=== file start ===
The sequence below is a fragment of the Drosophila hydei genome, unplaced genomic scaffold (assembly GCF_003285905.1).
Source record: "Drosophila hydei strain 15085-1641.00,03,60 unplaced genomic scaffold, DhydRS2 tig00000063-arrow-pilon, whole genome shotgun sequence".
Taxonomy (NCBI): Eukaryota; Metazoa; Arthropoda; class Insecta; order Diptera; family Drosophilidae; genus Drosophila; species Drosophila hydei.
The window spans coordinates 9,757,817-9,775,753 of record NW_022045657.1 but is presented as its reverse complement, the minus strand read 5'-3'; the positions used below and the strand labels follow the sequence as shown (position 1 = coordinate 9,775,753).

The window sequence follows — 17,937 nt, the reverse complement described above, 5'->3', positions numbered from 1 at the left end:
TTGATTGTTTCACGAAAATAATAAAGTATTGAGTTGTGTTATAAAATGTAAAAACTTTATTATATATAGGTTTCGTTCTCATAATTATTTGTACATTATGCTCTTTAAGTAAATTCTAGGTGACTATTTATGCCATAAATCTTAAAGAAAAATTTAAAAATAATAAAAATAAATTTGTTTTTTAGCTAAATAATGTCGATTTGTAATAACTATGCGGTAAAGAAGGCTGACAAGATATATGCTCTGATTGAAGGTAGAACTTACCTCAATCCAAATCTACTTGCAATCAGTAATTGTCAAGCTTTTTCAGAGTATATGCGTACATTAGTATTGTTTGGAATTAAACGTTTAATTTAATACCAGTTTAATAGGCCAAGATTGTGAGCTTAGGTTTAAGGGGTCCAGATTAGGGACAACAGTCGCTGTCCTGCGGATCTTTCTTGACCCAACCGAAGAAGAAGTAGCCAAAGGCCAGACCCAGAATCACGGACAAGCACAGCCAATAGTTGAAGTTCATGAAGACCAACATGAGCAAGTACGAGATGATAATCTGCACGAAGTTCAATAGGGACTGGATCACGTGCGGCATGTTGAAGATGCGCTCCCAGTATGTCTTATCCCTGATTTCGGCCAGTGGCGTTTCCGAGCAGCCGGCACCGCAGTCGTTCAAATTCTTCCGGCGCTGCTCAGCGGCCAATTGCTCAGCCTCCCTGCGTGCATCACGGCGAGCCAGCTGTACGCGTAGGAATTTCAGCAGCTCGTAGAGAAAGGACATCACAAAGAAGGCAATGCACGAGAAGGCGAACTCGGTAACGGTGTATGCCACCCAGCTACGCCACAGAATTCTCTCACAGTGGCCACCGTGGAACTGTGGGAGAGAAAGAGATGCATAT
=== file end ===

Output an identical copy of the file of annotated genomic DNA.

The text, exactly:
The sequence below is a fragment of the Drosophila hydei genome, unplaced genomic scaffold (assembly GCF_003285905.1).
Source record: "Drosophila hydei strain 15085-1641.00,03,60 unplaced genomic scaffold, DhydRS2 tig00000063-arrow-pilon, whole genome shotgun sequence".
Taxonomy (NCBI): Eukaryota; Metazoa; Arthropoda; class Insecta; order Diptera; family Drosophilidae; genus Drosophila; species Drosophila hydei.
The window spans coordinates 9,757,817-9,775,753 of record NW_022045657.1 but is presented as its reverse complement, the minus strand read 5'-3'; the positions used below and the strand labels follow the sequence as shown (position 1 = coordinate 9,775,753).

The window sequence follows — 17,937 nt, the reverse complement described above, 5'->3', positions numbered from 1 at the left end:
TTGATTGTTTCACGAAAATAATAAAGTATTGAGTTGTGTTATAAAATGTAAAAACTTTATTATATATAGGTTTCGTTCTCATAATTATTTGTACATTATGCTCTTTAAGTAAATTCTAGGTGACTATTTATGCCATAAATCTTAAAGAAAAATTTAAAAATAATAAAAATAAATTTGTTTTTTAGCTAAATAATGTCGATTTGTAATAACTATGCGGTAAAGAAGGCTGACAAGATATATGCTCTGATTGAAGGTAGAACTTACCTCAATCCAAATCTACTTGCAATCAGTAATTGTCAAGCTTTTTCAGAGTATATGCGTACATTAGTATTGTTTGGAATTAAACGTTTAATTTAATACCAGTTTAATAGGCCAAGATTGTGAGCTTAGGTTTAAGGGGTCCAGATTAGGGACAACAGTCGCTGTCCTGCGGATCTTTCTTGACCCAACCGAAGAAGAAGTAGCCAAAGGCCAGACCCAGAATCACGGACAAGCACAGCCAATAGTTGAAGTTCATGAAGACCAACATGAGCAAGTACGAGATGATAATCTGCACGAAGTTCAATAGGGACTGGATCACGTGCGGCATGTTGAAGATGCGCTCCCAGTATGTCTTATCCCTGATTTCGGCCAGTGGCGTTTCCGAGCAGCCGGCACCGCAGTCGTTCAAATTCTTCCGGCGCTGCTCAGCGGCCAATTGCTCAGCCTCCCTGCGTGCATCACGGCGAGCCAGCTGTACGCGTAGGAATTTCAGCAGCTCGTAGAGAAAGGACATCACAAAGAAGGCAATGCACGAGAAGGCGAACTCGGTAACGGTGTATGCCACCCAGCTACGCCACAGAATTCTCTCACAGTGGCCACCGTGGAACTGTGGGAGAGAAAGAGATGCATAT